The weird thing about iconography is that it requires stasis. We like to freeze idols in time, even as time moves on. So it is with Lionel Messi, the greatest player in the history of the game, who could, in his athletic dotage, still be the most decisive player in the game.
In 2017-18, the first year Ernesto Valverde managed Barcelona, Lionel Messi scored 48 goals for club and country. If you exclude the batch for Argentina and look at his Barcelona goals, only three goals from open play were scored from outside the box, and all of those were just outside the box. Further, if you watch Messi play that season, he was pretty much always in the box when Barça had the ball, so his goals came almost entirely from him popping up in a space where the opposing defense was doomed. And with a great many of those goals, he also had open shooting space, rather than having to make his own space.
Even more interesting is that so few of them were MESSI goals, mazy, crazy dribbles that were the stuff of highlight reels. His dribbles were short, usually to make space, never to take on defenders directly. There were lots of 1-2s and wall passes on his path to becoming an effective, rather than a spectacular player.
His total for club and country went up to 51 the following season, and the trends continued. And when Messi made runs they were close to the box, runs to compress space rather than take on defenders. But again, his goals were not only in the box, but shots that were, for the most part, easy for Messi. His XG and conversion rates were otherwordly because how could they not be. You give a player of that talent the ball in the box, in space and with shooting space, he’s automatic.
History isn’t kinder to Valverde because of two matches: Rome and Anfield. But the reason Messi liked Valverde, the reason all the older players liked him is because he understood how to shape a game to suit their strengths. If you have the best scorer in the history of the game, whyever would you have him farting around in midfield? The deeper Messi is, the more work he has to do in order to become dangerous.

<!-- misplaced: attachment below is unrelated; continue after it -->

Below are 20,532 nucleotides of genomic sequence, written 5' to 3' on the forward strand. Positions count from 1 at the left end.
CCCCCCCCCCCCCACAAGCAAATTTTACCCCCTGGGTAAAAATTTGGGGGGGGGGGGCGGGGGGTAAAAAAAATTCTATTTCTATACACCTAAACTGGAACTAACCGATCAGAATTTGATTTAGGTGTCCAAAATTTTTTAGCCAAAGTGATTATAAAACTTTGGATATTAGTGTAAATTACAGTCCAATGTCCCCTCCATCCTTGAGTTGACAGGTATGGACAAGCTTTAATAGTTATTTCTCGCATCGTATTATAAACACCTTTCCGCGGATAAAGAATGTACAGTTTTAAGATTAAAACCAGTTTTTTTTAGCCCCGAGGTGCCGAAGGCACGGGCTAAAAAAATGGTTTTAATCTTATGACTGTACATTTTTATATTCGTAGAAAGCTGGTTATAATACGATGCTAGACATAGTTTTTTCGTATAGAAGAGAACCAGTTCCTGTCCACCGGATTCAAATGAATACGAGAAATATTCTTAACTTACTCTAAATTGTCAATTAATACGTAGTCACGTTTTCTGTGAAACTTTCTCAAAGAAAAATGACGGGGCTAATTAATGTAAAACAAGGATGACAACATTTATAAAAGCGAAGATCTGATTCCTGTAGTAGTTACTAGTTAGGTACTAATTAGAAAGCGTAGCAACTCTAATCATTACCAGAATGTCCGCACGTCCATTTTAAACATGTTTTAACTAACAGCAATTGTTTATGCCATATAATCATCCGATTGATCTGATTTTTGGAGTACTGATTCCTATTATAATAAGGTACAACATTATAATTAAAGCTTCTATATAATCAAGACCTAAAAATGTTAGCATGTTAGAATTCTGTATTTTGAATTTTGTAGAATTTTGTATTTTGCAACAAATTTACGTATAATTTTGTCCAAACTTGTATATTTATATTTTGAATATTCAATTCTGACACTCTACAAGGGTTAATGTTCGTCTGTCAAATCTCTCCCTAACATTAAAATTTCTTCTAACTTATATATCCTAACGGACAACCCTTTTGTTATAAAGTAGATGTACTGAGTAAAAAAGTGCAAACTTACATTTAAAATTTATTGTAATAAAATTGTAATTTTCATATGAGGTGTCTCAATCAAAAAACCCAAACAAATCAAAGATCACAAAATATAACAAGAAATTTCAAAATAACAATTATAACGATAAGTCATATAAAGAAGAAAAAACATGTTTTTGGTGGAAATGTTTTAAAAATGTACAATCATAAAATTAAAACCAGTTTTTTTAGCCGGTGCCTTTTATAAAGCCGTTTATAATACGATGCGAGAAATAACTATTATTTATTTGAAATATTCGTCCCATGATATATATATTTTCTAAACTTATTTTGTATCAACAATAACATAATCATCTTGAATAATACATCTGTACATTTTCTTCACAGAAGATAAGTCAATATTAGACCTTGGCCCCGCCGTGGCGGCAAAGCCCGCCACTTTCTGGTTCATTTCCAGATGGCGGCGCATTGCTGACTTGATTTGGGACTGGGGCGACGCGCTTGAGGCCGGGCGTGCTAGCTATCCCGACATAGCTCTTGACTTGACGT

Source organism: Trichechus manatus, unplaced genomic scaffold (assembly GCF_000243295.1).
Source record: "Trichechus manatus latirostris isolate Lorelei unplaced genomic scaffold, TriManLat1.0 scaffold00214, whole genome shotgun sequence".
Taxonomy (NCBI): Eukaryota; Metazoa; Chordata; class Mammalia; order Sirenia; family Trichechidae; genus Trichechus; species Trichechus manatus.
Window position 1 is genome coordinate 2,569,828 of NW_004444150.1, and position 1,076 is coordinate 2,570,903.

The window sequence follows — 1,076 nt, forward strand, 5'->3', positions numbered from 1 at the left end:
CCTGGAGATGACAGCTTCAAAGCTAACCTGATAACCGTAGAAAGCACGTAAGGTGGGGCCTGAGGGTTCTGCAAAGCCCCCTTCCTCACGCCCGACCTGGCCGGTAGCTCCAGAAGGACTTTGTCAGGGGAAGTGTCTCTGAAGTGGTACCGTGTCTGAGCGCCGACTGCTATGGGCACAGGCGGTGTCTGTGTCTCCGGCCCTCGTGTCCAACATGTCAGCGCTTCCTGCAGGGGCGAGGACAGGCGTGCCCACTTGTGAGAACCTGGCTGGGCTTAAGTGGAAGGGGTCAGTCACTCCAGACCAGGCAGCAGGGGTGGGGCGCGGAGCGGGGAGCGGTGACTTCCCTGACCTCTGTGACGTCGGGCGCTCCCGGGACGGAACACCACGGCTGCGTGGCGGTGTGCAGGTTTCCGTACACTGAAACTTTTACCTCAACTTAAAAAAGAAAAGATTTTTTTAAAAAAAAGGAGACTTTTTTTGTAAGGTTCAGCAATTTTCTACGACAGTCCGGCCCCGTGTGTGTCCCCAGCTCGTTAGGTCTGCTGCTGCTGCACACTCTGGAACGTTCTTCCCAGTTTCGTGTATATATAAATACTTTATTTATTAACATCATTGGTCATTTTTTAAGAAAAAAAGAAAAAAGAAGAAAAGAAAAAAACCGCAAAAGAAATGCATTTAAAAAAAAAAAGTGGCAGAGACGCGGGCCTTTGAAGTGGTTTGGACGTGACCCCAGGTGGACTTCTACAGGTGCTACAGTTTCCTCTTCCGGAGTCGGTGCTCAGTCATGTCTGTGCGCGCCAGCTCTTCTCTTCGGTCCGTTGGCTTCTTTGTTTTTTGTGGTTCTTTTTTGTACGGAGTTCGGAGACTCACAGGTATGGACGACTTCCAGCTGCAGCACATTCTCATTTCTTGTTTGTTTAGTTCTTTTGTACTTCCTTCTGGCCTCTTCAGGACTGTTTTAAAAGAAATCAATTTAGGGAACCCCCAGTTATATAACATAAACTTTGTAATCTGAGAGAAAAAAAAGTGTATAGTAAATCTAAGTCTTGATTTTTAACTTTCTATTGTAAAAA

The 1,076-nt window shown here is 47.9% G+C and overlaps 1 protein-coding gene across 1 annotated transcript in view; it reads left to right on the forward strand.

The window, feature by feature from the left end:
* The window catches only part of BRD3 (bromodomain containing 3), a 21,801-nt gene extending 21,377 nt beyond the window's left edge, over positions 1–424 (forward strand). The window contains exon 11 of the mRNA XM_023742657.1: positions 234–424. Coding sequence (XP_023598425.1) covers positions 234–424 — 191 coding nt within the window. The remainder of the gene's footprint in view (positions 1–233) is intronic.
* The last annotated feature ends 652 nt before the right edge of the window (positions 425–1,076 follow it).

Mike Goodman wrote a really good Champions League matchday preview that looked at Messi and didn’t paint a pretty picture. The stats therein were sobering, numbers that, prima facie, told the tale of a player in steep decline. But Messi has been in physical decline for years. Valverde changed the attack, changed the way Messi used the ball and the positions in which he received it in a way that masked that decline. Scoff at Paulinho all anyone likes, but he was a boon for Messi as a midfielder who could play 1-2s on the move and charge the box.
When Valverde was fired, Setien came in with all his talk of ideals and immediately, Messi became less Messi as play got messier. Under Koeman that trend has continued. In both cases, the reality of a broken team meant that Messi took more of the load upon his shoulders, made more runs and defenders, got the ball in statistically challenging places. It’s no wonder his production has fallen precipitously. He’s trying lower-percentage shots as well, and even shots in the box now are under more pressure from defenders.
Koeman’s team isn’t broken as much as it is playing the type of football that doesn’t prioritize Messi, for as many laudatory things as the Dutch manager says about Messi. Valverde did, even as it wasn’t Messidependencia as much as it as Maximizing Messi.
But as we watch Koeman’s players carry the ball, run hither and yon and don’t really progress the ball as much as slash it up the pitch, it’s no wonder he sees the value in a runner such as Depay, or a midfielder like Wijnaldum. In the absence of that type of player, Barça XIs are stuffed with technicians and precious few protagonists, players who can make stuff happen. And with Fati down to a knee injury, Messi in many lineups sits as the sole protagonist, a complexity exacerbated by players who recognize that and insist on feeding him the ball in places where he shouldn’t be getting it. So Messi has to try to be the player he was, rather than the player he is.
Messi has been declining. Players he used to outrun have been catching him from behind for years now. Messi has been becoming a different player right before our very eyes, but we’ve been kinda ignoring it because we want to see MESSI. We’re hooked on the golazos, the defenders strewn in his wake as he bangs in another worldie. Those days are gone. His leaving Barça would have been an opportunity to rewrite his script, to be more Clark Kent than Superman. Now that he’s been forced to stay, it’s in a team that needs him but can’t properly use him. So there he sits, a man out of time in every sense of the phrase.
Messi should, at this point in his career, either be a 9 or a controller. His reflex is such that he defaults to superman, even as he is now more mortal. And if Koeman is going to keep Messi, he’s going to need to adapt his approach to play to account for a player who can still be the greatest in the game, provided his team adapts to him. The age of 30 is still a brutal number for an attacking footballer, and Messi was no different. He just lived in a hothouse that still allowed him to thrive.